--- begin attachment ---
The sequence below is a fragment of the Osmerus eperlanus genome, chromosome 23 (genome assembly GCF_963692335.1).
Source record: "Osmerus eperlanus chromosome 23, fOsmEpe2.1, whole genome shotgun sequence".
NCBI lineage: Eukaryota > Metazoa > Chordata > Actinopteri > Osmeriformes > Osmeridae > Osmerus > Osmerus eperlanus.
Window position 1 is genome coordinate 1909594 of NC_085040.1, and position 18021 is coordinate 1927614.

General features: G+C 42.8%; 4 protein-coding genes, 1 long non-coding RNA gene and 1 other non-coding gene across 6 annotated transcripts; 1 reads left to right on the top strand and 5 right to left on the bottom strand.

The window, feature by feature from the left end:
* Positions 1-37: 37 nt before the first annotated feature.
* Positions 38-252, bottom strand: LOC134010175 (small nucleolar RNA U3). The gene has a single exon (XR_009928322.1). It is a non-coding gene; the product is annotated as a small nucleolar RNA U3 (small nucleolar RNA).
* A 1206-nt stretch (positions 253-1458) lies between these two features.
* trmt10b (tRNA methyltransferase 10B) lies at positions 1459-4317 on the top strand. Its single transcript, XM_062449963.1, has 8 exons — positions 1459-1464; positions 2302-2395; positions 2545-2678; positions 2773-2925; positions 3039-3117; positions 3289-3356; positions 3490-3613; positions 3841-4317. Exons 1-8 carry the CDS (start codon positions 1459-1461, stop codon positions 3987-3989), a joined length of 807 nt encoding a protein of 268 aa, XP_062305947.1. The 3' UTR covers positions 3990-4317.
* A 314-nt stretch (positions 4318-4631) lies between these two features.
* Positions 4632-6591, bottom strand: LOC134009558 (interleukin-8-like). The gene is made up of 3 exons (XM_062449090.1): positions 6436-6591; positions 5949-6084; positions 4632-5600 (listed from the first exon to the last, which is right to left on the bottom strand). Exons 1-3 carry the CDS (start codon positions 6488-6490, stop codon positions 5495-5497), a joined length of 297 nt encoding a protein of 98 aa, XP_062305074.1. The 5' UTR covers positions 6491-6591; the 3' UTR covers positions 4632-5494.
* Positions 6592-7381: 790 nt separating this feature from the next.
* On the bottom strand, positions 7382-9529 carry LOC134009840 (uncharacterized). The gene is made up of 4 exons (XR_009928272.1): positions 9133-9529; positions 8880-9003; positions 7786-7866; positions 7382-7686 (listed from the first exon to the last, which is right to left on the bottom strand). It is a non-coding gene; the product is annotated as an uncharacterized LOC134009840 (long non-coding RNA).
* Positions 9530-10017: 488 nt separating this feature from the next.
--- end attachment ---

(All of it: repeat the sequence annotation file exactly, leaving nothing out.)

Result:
The sequence below is a fragment of the Osmerus eperlanus genome, chromosome 23 (genome assembly GCF_963692335.1).
Source record: "Osmerus eperlanus chromosome 23, fOsmEpe2.1, whole genome shotgun sequence".
NCBI lineage: Eukaryota > Metazoa > Chordata > Actinopteri > Osmeriformes > Osmeridae > Osmerus > Osmerus eperlanus.
Window position 1 is genome coordinate 1909594 of NC_085040.1, and position 18021 is coordinate 1927614.

General features: G+C 42.8%; 4 protein-coding genes, 1 long non-coding RNA gene and 1 other non-coding gene across 6 annotated transcripts; 1 reads left to right on the top strand and 5 right to left on the bottom strand.

The window, feature by feature from the left end:
* Positions 1-37: 37 nt before the first annotated feature.
* Positions 38-252, bottom strand: LOC134010175 (small nucleolar RNA U3). The gene has a single exon (XR_009928322.1). It is a non-coding gene; the product is annotated as a small nucleolar RNA U3 (small nucleolar RNA).
* A 1206-nt stretch (positions 253-1458) lies between these two features.
* trmt10b (tRNA methyltransferase 10B) lies at positions 1459-4317 on the top strand. Its single transcript, XM_062449963.1, has 8 exons — positions 1459-1464; positions 2302-2395; positions 2545-2678; positions 2773-2925; positions 3039-3117; positions 3289-3356; positions 3490-3613; positions 3841-4317. Exons 1-8 carry the CDS (start codon positions 1459-1461, stop codon positions 3987-3989), a joined length of 807 nt encoding a protein of 268 aa, XP_062305947.1. The 3' UTR covers positions 3990-4317.
* A 314-nt stretch (positions 4318-4631) lies between these two features.
* Positions 4632-6591, bottom strand: LOC134009558 (interleukin-8-like). The gene is made up of 3 exons (XM_062449090.1): positions 6436-6591; positions 5949-6084; positions 4632-5600 (listed from the first exon to the last, which is right to left on the bottom strand). Exons 1-3 carry the CDS (start codon positions 6488-6490, stop codon positions 5495-5497), a joined length of 297 nt encoding a protein of 98 aa, XP_062305074.1. The 5' UTR covers positions 6491-6591; the 3' UTR covers positions 4632-5494.
* Positions 6592-7381: 790 nt separating this feature from the next.
* On the bottom strand, positions 7382-9529 carry LOC134009840 (uncharacterized). The gene is made up of 4 exons (XR_009928272.1): positions 9133-9529; positions 8880-9003; positions 7786-7866; positions 7382-7686 (listed from the first exon to the last, which is right to left on the bottom strand). It is a non-coding gene; the product is annotated as an uncharacterized LOC134009840 (long non-coding RNA).
* Positions 9530-10017: 488 nt separating this feature from the next.